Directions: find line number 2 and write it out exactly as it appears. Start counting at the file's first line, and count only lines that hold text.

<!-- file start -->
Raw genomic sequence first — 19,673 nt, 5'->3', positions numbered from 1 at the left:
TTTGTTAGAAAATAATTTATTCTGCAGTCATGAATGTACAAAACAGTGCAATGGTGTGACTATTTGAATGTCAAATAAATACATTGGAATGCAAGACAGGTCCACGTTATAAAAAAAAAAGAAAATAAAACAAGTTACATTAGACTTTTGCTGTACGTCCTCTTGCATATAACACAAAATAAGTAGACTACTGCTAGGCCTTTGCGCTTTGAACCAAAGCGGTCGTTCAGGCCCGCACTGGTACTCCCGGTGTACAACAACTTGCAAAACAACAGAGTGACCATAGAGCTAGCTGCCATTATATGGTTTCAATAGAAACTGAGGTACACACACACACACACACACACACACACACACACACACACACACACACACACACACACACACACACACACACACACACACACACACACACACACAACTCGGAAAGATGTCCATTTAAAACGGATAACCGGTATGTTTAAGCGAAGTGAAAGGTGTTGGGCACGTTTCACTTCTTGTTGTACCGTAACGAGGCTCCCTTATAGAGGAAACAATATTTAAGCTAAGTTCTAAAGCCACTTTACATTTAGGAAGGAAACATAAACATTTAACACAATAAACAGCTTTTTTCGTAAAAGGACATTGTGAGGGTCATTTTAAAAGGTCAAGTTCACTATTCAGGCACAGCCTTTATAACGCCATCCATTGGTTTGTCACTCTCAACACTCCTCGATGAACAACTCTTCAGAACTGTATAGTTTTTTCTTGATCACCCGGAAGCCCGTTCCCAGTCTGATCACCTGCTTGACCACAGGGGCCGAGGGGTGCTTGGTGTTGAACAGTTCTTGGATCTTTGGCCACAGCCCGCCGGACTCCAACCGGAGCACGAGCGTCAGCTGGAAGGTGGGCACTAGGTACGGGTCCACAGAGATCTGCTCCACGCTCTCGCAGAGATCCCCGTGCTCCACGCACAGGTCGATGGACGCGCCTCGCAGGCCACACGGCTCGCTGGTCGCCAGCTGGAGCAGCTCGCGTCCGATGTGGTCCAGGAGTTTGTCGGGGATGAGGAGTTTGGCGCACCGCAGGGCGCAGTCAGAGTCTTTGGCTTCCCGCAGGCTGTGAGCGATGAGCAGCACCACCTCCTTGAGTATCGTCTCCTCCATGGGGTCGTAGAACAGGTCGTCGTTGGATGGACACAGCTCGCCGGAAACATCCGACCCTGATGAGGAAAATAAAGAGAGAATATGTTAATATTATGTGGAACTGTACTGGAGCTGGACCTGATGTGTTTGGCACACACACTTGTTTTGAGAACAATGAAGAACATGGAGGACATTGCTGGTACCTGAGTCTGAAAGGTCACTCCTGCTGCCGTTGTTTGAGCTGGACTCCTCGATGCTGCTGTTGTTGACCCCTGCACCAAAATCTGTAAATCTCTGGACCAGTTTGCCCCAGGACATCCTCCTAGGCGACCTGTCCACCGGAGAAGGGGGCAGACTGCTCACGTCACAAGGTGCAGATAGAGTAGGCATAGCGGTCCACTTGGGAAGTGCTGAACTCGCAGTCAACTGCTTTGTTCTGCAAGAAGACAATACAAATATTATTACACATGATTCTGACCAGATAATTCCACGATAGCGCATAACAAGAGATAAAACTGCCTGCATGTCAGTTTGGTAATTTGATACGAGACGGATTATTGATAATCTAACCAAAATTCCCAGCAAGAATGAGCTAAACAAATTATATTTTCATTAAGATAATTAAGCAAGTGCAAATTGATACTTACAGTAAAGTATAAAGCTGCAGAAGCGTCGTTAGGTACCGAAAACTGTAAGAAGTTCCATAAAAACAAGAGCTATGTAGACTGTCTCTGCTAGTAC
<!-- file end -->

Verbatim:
TTTGTTAGAAAATAATTTATTCTGCAGTCATGAATGTACAAAACAGTGCAATGGTGTGACTATTTGAATGTCAAATAAATACATTGGAATGCAAGACAGGTCCACGTTATAAAAAAAAAAGAAAATAAAACAAGTTACATTAGACTTTTGCTGTACGTCCTCTTGCATATAACACAAAATAAGTAGACTACTGCTAGGCCTTTGCGCTTTGAACCAAAGCGGTCGTTCAGGCCCGCACTGGTACTCCCGGTGTACAACAACTTGCAAAACAACAGAGTGACCATAGAGCTAGCTGCCATTATATGGTTTCAATAGAAACTGAGGTACACACACACACACACACACACACACACACACACACACACACACACACACACACACACACACACACACACACACACACACACACACACACACACAACTCGGAAAGATGTCCATTTAAAACGGATAACCGGTATGTTTAAGCGAAGTGAAAGGTGTTGGGCACGTTTCACTTCTTGTTGTACCGTAACGAGGCTCCCTTATAGAGGAAACAATATTTAAGCTAAGTTCTAAAGCCACTTTACATTTAGGAAGGAAACATAAACATTTAACACAATAAACAGCTTTTTTCGTAAAAGGACATTGTGAGGGTCATTTTAAAAGGTCAAGTTCACTATTCAGGCACAGCCTTTATAACGCCATCCATTGGTTTGTCACTCTCAACACTCCTCGATGAACAACTCTTCAGAACTGTATAGTTTTTTCTTGATCACCCGGAAGCCCGTTCCCAGTCTGATCACCTGCTTGACCACAGGGGCCGAGGGGTGCTTGGTGTTGAACAGTTCTTGGATCTTTGGCCACAGCCCGCCGGACTCCAACCGGAGCACGAGCGTCAGCTGGAAGGTGGGCACTAGGTACGGGTCCACAGAGATCTGCTCCACGCTCTCGCAGAGATCCCCGTGCTCCACGCACAGGTCGATGGACGCGCCTCGCAGGCCACACGGCTCGCTGGTCGCCAGCTGGAGCAGCTCGCGTCCGATGTGGTCCAGGAGTTTGTCGGGGATGAGGAGTTTGGCGCACCGCAGGGCGCAGTCAGAGTCTTTGGCTTCCCGCAGGCTGTGAGCGATGAGCAGCACCACCTCCTTGAGTATCGTCTCCTCCATGGGGTCGTAGAACAGGTCGTCGTTGGATGGACACAGCTCGCCGGAAACATCCGACCCTGATGAGGAAAATAAAGAGAGAATATGTTAATATTATGTGGAACTGTACTGGAGCTGGACCTGATGTGTTTGGCACACACACTTGTTTTGAGAACAATGAAGAACATGGAGGACATTGCTGGTACCTGAGTCTGAAAGGTCACTCCTGCTGCCGTTGTTTGAGCTGGACTCCTCGATGCTGCTGTTGTTGACCCCTGCACCAAAATCTGTAAATCTCTGGACCAGTTTGCCCCAGGACATCCTCCTAGGCGACCTGTCCACCGGAGAAGGGGGCAGACTGCTCACGTCACAAGGTGCAGATAGAGTAGGCATAGCGGTCCACTTGGGAAGTGCTGAACTCGCAGTCAACTGCTTTGTTCTGCAAGAAGACAATACAAATATTATTACACATGATTCTGACCAGATAATTCCACGATAGCGCATAACAAGAGATAAAACTGCCTGCATGTCAGTTTGGTAATTTGATACGAGACGGATTATTGATAATCTAACCAAAATTCCCAGCAAGAATGAGCTAAACAAATTATATTTTCATTAAGATAATTAAGCAAGTGCAAATTGATACTTACAGTAAAGTATAAAGCTGCAGAAGCGTCGTTAGGTACCGAAAACTGTAAGAAGTTCCATAAAAACAAGAGCTATGTAGACTGTCTCTGCTAGTAC